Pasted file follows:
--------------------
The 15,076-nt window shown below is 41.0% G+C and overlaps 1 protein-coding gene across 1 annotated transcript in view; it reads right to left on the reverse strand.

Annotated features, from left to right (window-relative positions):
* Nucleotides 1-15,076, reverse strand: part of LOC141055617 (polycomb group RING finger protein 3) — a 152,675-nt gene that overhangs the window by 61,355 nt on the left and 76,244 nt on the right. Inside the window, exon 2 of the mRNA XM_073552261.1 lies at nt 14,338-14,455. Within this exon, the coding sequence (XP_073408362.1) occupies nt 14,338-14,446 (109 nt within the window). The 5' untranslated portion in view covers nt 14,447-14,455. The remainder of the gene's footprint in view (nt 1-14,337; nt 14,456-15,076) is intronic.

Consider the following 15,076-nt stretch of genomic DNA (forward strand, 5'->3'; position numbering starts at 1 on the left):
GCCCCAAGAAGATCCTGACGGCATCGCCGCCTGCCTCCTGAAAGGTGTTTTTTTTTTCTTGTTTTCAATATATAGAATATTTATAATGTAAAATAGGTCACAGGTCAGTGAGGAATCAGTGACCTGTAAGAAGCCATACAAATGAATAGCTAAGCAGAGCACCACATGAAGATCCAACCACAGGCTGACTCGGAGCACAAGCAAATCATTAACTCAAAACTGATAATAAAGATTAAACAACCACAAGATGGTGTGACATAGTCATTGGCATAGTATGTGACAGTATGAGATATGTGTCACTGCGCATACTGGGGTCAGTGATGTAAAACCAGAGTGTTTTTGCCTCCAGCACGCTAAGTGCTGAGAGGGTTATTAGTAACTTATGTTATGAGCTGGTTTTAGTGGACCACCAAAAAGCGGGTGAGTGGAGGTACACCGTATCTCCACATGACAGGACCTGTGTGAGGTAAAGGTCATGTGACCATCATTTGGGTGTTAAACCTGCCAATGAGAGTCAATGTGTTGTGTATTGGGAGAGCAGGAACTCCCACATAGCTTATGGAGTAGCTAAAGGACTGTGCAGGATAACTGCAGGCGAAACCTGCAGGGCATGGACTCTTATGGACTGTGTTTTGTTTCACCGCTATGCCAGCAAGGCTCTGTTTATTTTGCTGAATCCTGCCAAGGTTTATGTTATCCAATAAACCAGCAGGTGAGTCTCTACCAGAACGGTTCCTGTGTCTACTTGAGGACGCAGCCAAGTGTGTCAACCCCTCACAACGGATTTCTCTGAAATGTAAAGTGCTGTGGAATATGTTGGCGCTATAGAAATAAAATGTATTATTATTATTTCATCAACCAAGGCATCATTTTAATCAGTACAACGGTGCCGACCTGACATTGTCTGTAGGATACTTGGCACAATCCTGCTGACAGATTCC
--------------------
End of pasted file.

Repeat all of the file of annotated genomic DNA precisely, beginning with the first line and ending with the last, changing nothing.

The 15,076-nt window shown below is 41.0% G+C and overlaps 1 protein-coding gene across 1 annotated transcript in view; it reads right to left on the reverse strand.

Annotated features, from left to right (window-relative positions):
* Nucleotides 1-15,076, reverse strand: part of LOC141055617 (polycomb group RING finger protein 3) — a 152,675-nt gene that overhangs the window by 61,355 nt on the left and 76,244 nt on the right. Inside the window, exon 2 of the mRNA XM_073552261.1 lies at nt 14,338-14,455. Within this exon, the coding sequence (XP_073408362.1) occupies nt 14,338-14,446 (109 nt within the window). The 5' untranslated portion in view covers nt 14,447-14,455. The remainder of the gene's footprint in view (nt 1-14,337; nt 14,456-15,076) is intronic.

Consider the following 15,076-nt stretch of genomic DNA (forward strand, 5'->3'; position numbering starts at 1 on the left):
GCCCCAAGAAGATCCTGACGGCATCGCCGCCTGCCTCCTGAAAGGTGTTTTTTTTTTCTTGTTTTCAATATATAGAATATTTATAATGTAAAATAGGTCACAGGTCAGTGAGGAATCAGTGACCTGTAAGAAGCCATACAAATGAATAGCTAAGCAGAGCACCACATGAAGATCCAACCACAGGCTGACTCGGAGCACAAGCAAATCATTAACTCAAAACTGATAATAAAGATTAAACAACCACAAGATGGTGTGACATAGTCATTGGCATAGTATGTGACAGTATGAGATATGTGTCACTGCGCATACTGGGGTCAGTGATGTAAAACCAGAGTGTTTTTGCCTCCAGCACGCTAAGTGCTGAGAGGGTTATTAGTAACTTATGTTATGAGCTGGTTTTAGTGGACCACCAAAAAGCGGGTGAGTGGAGGTACACCGTATCTCCACATGACAGGACCTGTGTGAGGTAAAGGTCATGTGACCATCATTTGGGTGTTAAACCTGCCAATGAGAGTCAATGTGTTGTGTATTGGGAGAGCAGGAACTCCCACATAGCTTATGGAGTAGCTAAAGGACTGTGCAGGATAACTGCAGGCGAAACCTGCAGGGCATGGACTCTTATGGACTGTGTTTTGTTTCACCGCTATGCCAGCAAGGCTCTGTTTATTTTGCTGAATCCTGCCAAGGTTTATGTTATCCAATAAACCAGCAGGTGAGTCTCTACCAGAACGGTTCCTGTGTCTACTTGAGGACGCAGCCAAGTGTGTCAACCCCTCACAACGGATTTCTCTGAAATGTAAAGTGCTGTGGAATATGTTGGCGCTATAGAAATAAAATGTATTATTATTATTTCATCAACCAAGGCATCATTTTAATCAGTACAACGGTGCCGACCTGACATTGTCTGTAGGATACTTGGCACAATCCTGCTGACAGATTCC